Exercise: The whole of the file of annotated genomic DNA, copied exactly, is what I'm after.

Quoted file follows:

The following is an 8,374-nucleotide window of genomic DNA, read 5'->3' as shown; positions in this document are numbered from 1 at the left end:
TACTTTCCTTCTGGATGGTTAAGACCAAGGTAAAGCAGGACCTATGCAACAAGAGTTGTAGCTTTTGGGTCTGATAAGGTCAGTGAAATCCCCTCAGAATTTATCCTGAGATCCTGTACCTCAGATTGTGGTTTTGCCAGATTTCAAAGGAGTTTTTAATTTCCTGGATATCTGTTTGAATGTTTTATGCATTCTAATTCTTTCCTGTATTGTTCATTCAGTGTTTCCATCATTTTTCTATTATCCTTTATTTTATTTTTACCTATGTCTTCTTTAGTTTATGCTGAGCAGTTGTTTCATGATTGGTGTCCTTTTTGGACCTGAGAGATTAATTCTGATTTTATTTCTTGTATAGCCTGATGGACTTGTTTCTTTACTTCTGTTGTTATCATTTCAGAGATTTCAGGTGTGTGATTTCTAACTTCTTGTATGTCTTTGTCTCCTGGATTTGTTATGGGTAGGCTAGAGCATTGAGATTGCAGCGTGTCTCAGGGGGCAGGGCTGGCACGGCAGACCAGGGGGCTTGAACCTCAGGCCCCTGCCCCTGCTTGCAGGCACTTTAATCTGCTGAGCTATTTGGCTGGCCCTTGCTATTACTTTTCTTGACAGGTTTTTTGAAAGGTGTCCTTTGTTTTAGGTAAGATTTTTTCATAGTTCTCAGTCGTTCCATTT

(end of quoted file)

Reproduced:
The following is an 8,374-nucleotide window of genomic DNA, read 5'->3' as shown; positions in this document are numbered from 1 at the left end:
TACTTTCCTTCTGGATGGTTAAGACCAAGGTAAAGCAGGACCTATGCAACAAGAGTTGTAGCTTTTGGGTCTGATAAGGTCAGTGAAATCCCCTCAGAATTTATCCTGAGATCCTGTACCTCAGATTGTGGTTTTGCCAGATTTCAAAGGAGTTTTTAATTTCCTGGATATCTGTTTGAATGTTTTATGCATTCTAATTCTTTCCTGTATTGTTCATTCAGTGTTTCCATCATTTTTCTATTATCCTTTATTTTATTTTTACCTATGTCTTCTTTAGTTTATGCTGAGCAGTTGTTTCATGATTGGTGTCCTTTTTGGACCTGAGAGATTAATTCTGATTTTATTTCTTGTATAGCCTGATGGACTTGTTTCTTTACTTCTGTTGTTATCATTTCAGAGATTTCAGGTGTGTGATTTCTAACTTCTTGTATGTCTTTGTCTCCTGGATTTGTTATGGGTAGGCTAGAGCATTGAGATTGCAGCGTGTCTCAGGGGGCAGGGCTGGCACGGCAGACCAGGGGGCTTGAACCTCAGGCCCCTGCCCCTGCTTGCAGGCACTTTAATCTGCTGAGCTATTTGGCTGGCCCTTGCTATTACTTTTCTTGACAGGTTTTTTGAAAGGTGTCCTTTGTTTTAGGTAAGATTTTTTCATAGTTCTCAGTCGTTCCATTT